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Please use this identifier to cite or link to this item: http://repository.li.mahidol.ac.th/dspace/handle/123456789/47225
Title: Helicobacter pylori and Risk of Nonalcoholic Fatty Liver Disease
Authors: Karn Wijarnpreecha
Charat Thongprayoon
Panadeekarn Panjawatanan
Wuttiporn Manatsathit
Veeravich Jaruvongvanich
Patompong Ungprasert
University of Nebraska Medical Center
University of Hawaii at Manoa
Faculty of Medicine, Siriraj Hospital, Mahidol University
Mayo Clinic
Chiang Mai University
Bassett Medical Center
Keywords: Medicine
Issue Date: 1-Jan-2018
Citation: Journal of Clinical Gastroenterology. Vol.52, No.5 (2018), 386-391
Abstract: © Copyright 2016 Wolters Kluwer Health, Inc. All rights reserved. Background/Objectives: Helicobacter pylori (H. pylori) is the most common chronic bacterial infection. Patients with H. pylori infection may be at an increased risk of nonalcoholic fatty liver disease (NAFLD) because of chronic inflammation and insulin resistance. Several epidemiologic studies attempting to determine this risk have yielded inconsistent results. This meta-analysis was conducted with the aims to summarize all available evidence and estimate the risk of NAFLD in patients with H. pylori infection. Methods: A literature search was performed using MEDLINE and EMBASE database from inception to June 2016. Studies that reported relative risks, odd ratios, or hazard ratios comparing the risk of NAFLD among patients with H. pylori infection versus without H. pylori infection were included. Pooled odds ratios and 95% confidence intervals were calculated using a random-effect, generic inverse variance method. Results: Six studies met our eligibility criteria and were included in this analysis. We found a statistically significant increased risk of NAFLD among patients with H. pylori infection with the pooled odds ratios of 1.21 (95% confidence interval, 1.07-1.37). The statistical heterogeneity was low with an I 2 of 49%. Conclusions: A significantly increased risk of NAFLD among patients with H. pylori infection was demonstrated in this meta-analysis. Further studies are required to clarify how this risk should be addressed in clinical practice.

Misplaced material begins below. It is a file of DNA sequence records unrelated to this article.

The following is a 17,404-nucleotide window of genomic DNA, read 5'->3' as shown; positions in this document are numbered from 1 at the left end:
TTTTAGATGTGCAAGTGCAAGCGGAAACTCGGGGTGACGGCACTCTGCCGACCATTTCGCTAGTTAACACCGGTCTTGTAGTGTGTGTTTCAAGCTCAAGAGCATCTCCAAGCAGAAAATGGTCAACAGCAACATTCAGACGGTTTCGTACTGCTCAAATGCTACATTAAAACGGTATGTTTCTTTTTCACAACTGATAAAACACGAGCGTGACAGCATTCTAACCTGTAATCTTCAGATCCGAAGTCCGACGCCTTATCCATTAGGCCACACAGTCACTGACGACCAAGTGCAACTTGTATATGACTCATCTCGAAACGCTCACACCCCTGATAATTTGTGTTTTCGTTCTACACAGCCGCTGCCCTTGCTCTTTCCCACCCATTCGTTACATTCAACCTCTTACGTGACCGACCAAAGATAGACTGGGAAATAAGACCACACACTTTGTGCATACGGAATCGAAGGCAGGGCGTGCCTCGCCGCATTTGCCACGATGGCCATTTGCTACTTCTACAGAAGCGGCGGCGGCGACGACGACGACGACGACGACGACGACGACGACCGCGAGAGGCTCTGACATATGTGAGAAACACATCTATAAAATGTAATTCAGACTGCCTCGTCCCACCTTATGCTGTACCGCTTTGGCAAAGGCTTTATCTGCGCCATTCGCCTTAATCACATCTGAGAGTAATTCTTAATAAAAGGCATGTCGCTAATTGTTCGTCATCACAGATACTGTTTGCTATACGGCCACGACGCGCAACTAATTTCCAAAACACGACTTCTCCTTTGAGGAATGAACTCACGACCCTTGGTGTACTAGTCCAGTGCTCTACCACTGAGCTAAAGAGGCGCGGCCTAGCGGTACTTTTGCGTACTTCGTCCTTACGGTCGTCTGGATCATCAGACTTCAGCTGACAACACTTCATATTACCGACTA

URI: https://www.scopus.com/inward/record.uri?partnerID=HzOxMe3b&scp=85009732774&origin=inward
http://repository.li.mahidol.ac.th/dspace/handle/123456789/47225
ISSN: 15392031
01920790
Appears in Collections:Scopus 2018

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